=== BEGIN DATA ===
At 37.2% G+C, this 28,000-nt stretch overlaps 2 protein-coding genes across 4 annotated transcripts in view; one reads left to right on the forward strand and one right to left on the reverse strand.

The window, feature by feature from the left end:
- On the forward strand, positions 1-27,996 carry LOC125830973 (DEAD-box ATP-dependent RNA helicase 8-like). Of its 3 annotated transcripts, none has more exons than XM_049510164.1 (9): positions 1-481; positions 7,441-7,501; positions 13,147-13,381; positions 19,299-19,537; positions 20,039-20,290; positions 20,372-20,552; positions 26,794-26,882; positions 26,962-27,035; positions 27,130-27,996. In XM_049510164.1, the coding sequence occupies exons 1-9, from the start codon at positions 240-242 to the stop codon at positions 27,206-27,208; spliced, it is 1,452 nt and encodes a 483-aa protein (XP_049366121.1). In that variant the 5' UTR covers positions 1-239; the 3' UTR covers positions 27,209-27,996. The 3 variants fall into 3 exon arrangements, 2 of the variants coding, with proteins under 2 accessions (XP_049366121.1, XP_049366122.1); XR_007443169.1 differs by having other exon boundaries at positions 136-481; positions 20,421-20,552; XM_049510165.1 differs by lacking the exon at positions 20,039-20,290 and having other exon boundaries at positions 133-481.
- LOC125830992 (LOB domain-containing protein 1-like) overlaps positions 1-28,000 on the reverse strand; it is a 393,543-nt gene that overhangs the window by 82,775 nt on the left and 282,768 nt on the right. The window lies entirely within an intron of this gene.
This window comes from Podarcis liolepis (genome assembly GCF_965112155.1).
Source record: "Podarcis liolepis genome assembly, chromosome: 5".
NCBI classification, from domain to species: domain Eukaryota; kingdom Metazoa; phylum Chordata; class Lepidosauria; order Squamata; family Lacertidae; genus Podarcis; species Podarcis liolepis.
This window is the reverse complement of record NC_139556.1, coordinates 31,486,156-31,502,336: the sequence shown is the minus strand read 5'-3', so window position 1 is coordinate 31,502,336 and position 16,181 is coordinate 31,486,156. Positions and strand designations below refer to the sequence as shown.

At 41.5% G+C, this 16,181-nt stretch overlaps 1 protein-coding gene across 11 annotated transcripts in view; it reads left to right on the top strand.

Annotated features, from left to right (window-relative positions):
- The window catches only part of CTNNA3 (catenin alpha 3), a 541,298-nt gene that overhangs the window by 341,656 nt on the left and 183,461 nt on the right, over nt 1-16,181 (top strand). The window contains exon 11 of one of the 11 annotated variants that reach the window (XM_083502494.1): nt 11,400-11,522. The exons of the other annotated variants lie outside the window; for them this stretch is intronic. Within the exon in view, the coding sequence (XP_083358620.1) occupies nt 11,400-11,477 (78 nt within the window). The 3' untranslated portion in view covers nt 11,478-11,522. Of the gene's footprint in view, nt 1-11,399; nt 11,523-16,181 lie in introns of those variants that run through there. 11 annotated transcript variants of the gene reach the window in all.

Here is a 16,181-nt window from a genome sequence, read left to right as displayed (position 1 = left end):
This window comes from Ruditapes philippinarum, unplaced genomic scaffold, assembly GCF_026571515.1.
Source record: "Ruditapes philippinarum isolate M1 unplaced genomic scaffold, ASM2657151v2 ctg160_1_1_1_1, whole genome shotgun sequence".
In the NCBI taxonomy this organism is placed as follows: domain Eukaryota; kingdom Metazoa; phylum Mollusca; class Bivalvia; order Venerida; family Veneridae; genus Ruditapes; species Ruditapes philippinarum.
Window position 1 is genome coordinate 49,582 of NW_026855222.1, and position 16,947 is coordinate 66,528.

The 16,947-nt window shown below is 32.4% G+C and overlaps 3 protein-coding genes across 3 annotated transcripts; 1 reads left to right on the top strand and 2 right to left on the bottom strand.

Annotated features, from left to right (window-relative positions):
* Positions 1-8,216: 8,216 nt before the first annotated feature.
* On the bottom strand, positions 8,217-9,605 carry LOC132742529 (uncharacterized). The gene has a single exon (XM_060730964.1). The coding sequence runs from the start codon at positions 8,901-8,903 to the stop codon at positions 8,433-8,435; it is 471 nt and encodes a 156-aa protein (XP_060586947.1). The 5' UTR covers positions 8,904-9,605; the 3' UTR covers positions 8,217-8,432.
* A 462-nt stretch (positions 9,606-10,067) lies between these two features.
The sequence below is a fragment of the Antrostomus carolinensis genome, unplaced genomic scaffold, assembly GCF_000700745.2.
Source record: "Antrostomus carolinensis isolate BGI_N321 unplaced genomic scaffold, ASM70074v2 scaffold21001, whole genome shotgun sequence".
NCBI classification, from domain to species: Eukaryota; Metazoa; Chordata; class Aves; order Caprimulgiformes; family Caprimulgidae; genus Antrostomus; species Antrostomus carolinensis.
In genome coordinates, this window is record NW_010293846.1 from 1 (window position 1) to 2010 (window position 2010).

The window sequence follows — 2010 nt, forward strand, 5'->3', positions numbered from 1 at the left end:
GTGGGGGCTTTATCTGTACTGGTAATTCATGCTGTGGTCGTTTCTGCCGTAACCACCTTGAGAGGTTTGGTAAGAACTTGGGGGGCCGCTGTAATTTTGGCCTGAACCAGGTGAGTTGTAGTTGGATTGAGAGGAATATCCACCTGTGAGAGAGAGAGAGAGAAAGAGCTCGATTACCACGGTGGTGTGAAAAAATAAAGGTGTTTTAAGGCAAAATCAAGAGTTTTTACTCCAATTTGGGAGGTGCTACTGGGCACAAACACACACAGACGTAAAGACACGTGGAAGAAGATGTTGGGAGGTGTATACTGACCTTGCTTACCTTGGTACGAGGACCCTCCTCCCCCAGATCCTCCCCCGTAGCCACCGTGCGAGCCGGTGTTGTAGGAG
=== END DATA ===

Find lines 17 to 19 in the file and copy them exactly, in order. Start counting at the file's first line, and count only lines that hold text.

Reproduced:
The 16,947-nt window shown below is 32.4% G+C and overlaps 3 protein-coding genes across 3 annotated transcripts; 1 reads left to right on the top strand and 2 right to left on the bottom strand.

Annotated features, from left to right (window-relative positions):
* Positions 1-8,216: 8,216 nt before the first annotated feature.